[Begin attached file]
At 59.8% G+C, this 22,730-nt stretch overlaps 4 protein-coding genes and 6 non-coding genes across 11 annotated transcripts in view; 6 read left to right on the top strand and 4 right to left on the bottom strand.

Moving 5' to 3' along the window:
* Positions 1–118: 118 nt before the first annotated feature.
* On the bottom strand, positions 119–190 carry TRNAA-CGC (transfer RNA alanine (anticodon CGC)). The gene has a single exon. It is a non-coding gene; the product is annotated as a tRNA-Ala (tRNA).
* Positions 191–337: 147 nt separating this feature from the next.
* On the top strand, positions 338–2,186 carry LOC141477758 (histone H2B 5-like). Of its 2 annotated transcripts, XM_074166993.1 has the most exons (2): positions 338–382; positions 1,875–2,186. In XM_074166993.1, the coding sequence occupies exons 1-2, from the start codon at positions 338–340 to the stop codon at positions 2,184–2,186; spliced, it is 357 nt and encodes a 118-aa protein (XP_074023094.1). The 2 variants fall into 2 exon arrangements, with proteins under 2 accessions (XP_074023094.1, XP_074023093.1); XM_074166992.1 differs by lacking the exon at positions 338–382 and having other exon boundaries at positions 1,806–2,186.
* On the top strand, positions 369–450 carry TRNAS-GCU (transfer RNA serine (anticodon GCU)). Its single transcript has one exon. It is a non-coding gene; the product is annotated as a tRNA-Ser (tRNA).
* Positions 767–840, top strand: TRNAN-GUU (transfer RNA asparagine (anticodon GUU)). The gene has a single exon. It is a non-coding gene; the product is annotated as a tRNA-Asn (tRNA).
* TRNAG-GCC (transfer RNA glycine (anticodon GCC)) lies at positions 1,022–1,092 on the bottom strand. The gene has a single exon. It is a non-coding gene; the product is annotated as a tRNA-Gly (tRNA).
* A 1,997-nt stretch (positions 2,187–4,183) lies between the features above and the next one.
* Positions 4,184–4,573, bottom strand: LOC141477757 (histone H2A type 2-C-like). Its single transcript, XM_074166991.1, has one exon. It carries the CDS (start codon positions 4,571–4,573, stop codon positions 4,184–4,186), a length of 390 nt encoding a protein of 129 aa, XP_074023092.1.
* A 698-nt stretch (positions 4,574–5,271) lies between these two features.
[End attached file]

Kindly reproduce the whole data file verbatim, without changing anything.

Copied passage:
At 59.8% G+C, this 22,730-nt stretch overlaps 4 protein-coding genes and 6 non-coding genes across 11 annotated transcripts in view; 6 read left to right on the top strand and 4 right to left on the bottom strand.

Moving 5' to 3' along the window:
* Positions 1–118: 118 nt before the first annotated feature.
* On the bottom strand, positions 119–190 carry TRNAA-CGC (transfer RNA alanine (anticodon CGC)). The gene has a single exon. It is a non-coding gene; the product is annotated as a tRNA-Ala (tRNA).
* Positions 191–337: 147 nt separating this feature from the next.
* On the top strand, positions 338–2,186 carry LOC141477758 (histone H2B 5-like). Of its 2 annotated transcripts, XM_074166993.1 has the most exons (2): positions 338–382; positions 1,875–2,186. In XM_074166993.1, the coding sequence occupies exons 1-2, from the start codon at positions 338–340 to the stop codon at positions 2,184–2,186; spliced, it is 357 nt and encodes a 118-aa protein (XP_074023094.1). The 2 variants fall into 2 exon arrangements, with proteins under 2 accessions (XP_074023094.1, XP_074023093.1); XM_074166992.1 differs by lacking the exon at positions 338–382 and having other exon boundaries at positions 1,806–2,186.
* On the top strand, positions 369–450 carry TRNAS-GCU (transfer RNA serine (anticodon GCU)). Its single transcript has one exon. It is a non-coding gene; the product is annotated as a tRNA-Ser (tRNA).
* Positions 767–840, top strand: TRNAN-GUU (transfer RNA asparagine (anticodon GUU)). The gene has a single exon. It is a non-coding gene; the product is annotated as a tRNA-Asn (tRNA).
* TRNAG-GCC (transfer RNA glycine (anticodon GCC)) lies at positions 1,022–1,092 on the bottom strand. The gene has a single exon. It is a non-coding gene; the product is annotated as a tRNA-Gly (tRNA).
* A 1,997-nt stretch (positions 2,187–4,183) lies between the features above and the next one.
* Positions 4,184–4,573, bottom strand: LOC141477757 (histone H2A type 2-C-like). Its single transcript, XM_074166991.1, has one exon. It carries the CDS (start codon positions 4,571–4,573, stop codon positions 4,184–4,186), a length of 390 nt encoding a protein of 129 aa, XP_074023092.1.
* A 698-nt stretch (positions 4,574–5,271) lies between these two features.